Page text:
What are the side effects of short acting beta 2 agonits?
Which lung volumes are reduced in restrictive respiratory diseases?
All lung volumes are decreased
List 4 histological featrues of interstitial pneumonia
1 Lymphocytes, macrophages and plasma cells present in the alveolar septa (ie interstitium)
2 Alveolar septa are widened
3 No inflammatory cells in the alveoli
Define cor pulmonale
Right sided heart failure caused by pulmonary hypertension
What type of respiratory disease does COPD cause?
What is the medical way of saying runny nose?
What type of respiratory disorder does pulmonary oedema cause?
What are 3 distinguishing features of the right main bronchus compared with the left main bronchus?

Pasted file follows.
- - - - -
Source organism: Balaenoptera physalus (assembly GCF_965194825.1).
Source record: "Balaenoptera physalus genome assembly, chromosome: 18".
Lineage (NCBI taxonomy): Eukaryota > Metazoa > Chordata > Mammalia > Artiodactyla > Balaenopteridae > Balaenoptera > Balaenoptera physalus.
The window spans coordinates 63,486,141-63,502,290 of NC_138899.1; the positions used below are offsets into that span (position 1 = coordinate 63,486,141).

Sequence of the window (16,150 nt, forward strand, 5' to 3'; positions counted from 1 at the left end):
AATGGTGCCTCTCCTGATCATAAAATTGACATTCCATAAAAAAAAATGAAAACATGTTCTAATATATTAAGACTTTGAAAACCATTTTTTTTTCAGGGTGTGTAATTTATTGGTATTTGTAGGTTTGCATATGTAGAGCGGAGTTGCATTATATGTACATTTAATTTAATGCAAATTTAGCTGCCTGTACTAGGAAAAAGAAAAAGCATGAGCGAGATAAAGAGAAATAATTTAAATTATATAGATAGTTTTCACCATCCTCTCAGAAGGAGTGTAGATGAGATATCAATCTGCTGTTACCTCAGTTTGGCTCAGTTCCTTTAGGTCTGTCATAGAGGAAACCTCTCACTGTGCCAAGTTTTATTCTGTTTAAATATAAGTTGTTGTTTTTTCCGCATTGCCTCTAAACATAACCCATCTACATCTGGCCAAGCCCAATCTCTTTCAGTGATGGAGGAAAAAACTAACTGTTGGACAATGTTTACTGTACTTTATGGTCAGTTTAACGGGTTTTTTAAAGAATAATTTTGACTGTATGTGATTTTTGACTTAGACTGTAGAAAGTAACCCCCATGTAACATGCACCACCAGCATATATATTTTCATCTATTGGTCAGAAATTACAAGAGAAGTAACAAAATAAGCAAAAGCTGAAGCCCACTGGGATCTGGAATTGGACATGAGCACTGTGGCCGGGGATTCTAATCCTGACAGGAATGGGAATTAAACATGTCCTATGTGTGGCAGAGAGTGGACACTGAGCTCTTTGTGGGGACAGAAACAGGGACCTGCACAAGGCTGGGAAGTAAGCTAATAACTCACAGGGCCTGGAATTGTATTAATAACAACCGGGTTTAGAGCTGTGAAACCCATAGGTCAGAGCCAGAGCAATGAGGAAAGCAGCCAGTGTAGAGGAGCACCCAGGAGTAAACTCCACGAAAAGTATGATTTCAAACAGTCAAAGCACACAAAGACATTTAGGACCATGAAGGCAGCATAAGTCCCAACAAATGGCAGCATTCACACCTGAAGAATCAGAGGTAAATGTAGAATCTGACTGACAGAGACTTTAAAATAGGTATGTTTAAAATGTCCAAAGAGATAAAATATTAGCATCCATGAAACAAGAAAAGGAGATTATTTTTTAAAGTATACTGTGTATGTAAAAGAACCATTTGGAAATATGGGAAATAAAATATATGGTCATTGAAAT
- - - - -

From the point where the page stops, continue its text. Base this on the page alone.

Shorter, wider and more vertical
What is the most numerous cell in the alveolus?
Type 2 pneumocyte
How much CO2 is produced at rest?
What is the most common cause of pneumonia?
How would you distinguish haemoptysis from haematemesis on history taking?
Prodome: (irriation in chest or desire to cough)
Colour: bright red = haemoptysis; dark red = haematemesis
Frothiness: frothy = haemoptysis; not frothy = haematemesis
Pain: localised to URT, chest, or epigastric
If there is a pneumothorax, how will vocal resonance sound?
An abnormally low FEV1/FVC implies what type of respiratory dysfunction?
Is gas diffusion across the A-C membrane perfusion- or diffusion-limited
At what level of the respiratory system do airways lose cartilage in their walls?
What percentage of pneumonia is due to bacteria?
How many people out of 100,000 in Australia have tuberculosis?
How is TB transmitted between people?
Infected aerosolised droplets
What is under nervous control within the lungs?
Mucous production and diameter of bronchi
What are the 3 broad causes of pulmonary HT?